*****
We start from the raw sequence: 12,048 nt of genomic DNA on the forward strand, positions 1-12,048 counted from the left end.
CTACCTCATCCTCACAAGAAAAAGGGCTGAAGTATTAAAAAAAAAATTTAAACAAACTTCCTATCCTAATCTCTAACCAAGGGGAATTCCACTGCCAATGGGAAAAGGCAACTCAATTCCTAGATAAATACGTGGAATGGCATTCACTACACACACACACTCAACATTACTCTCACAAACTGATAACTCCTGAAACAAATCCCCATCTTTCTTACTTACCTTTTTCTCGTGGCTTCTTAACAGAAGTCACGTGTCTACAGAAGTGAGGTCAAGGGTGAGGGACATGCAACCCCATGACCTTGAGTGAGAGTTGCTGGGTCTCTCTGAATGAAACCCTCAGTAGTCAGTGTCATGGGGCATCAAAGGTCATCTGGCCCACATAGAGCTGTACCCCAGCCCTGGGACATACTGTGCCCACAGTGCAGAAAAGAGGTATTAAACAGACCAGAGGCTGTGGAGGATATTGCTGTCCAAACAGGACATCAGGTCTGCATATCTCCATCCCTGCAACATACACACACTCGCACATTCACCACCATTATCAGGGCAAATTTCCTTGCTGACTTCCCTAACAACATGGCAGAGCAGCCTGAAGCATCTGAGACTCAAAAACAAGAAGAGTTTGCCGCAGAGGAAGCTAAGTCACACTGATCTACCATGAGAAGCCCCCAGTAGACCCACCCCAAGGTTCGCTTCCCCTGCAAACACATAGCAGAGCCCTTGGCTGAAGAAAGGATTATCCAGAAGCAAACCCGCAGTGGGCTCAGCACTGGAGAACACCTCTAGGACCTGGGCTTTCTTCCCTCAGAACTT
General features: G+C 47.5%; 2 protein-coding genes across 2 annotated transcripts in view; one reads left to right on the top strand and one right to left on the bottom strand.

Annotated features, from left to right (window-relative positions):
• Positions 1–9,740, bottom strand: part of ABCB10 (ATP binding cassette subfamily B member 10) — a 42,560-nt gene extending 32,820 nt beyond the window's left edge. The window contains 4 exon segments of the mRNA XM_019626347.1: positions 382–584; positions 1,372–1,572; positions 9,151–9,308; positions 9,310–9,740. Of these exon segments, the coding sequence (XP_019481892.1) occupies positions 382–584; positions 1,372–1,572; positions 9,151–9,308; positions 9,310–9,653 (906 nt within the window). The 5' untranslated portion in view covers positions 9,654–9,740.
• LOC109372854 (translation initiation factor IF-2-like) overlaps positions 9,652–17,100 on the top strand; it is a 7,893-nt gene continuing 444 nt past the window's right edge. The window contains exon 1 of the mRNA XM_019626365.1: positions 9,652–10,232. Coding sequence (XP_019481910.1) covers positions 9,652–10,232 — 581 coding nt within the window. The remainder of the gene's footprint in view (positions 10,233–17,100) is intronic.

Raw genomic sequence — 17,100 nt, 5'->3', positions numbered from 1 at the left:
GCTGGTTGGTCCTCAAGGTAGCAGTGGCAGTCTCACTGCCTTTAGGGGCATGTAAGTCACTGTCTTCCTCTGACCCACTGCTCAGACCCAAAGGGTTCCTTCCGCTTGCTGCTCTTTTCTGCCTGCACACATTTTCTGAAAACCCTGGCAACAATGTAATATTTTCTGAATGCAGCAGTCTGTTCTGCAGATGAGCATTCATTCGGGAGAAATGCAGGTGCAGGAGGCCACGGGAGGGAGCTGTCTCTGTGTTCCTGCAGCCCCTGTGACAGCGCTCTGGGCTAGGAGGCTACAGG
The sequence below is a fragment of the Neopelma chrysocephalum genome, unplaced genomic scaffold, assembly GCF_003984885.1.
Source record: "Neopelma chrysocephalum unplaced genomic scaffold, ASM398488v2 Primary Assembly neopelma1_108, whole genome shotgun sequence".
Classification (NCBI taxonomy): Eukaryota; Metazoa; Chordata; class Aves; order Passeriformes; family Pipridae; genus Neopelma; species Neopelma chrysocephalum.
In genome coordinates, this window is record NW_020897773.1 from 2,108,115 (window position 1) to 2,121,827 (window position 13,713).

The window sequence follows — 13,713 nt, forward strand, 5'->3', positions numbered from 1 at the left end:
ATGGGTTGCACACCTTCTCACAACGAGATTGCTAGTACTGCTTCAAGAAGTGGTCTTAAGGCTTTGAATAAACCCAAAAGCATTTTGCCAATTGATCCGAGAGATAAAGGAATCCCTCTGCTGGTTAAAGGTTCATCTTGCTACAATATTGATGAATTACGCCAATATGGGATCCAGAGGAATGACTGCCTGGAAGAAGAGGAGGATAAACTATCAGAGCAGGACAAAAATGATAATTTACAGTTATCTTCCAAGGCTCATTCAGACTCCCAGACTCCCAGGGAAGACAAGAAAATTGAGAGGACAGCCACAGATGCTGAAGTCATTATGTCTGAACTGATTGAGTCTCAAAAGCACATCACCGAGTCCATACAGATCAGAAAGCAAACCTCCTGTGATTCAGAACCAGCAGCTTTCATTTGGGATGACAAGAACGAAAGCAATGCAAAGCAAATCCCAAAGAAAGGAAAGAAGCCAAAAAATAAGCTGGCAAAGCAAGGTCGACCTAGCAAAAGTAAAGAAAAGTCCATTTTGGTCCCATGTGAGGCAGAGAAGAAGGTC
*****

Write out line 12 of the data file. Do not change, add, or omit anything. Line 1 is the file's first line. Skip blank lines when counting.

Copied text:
In genome coordinates, this window is record NW_020897773.1 from 2,108,115 (window position 1) to 2,121,827 (window position 13,713).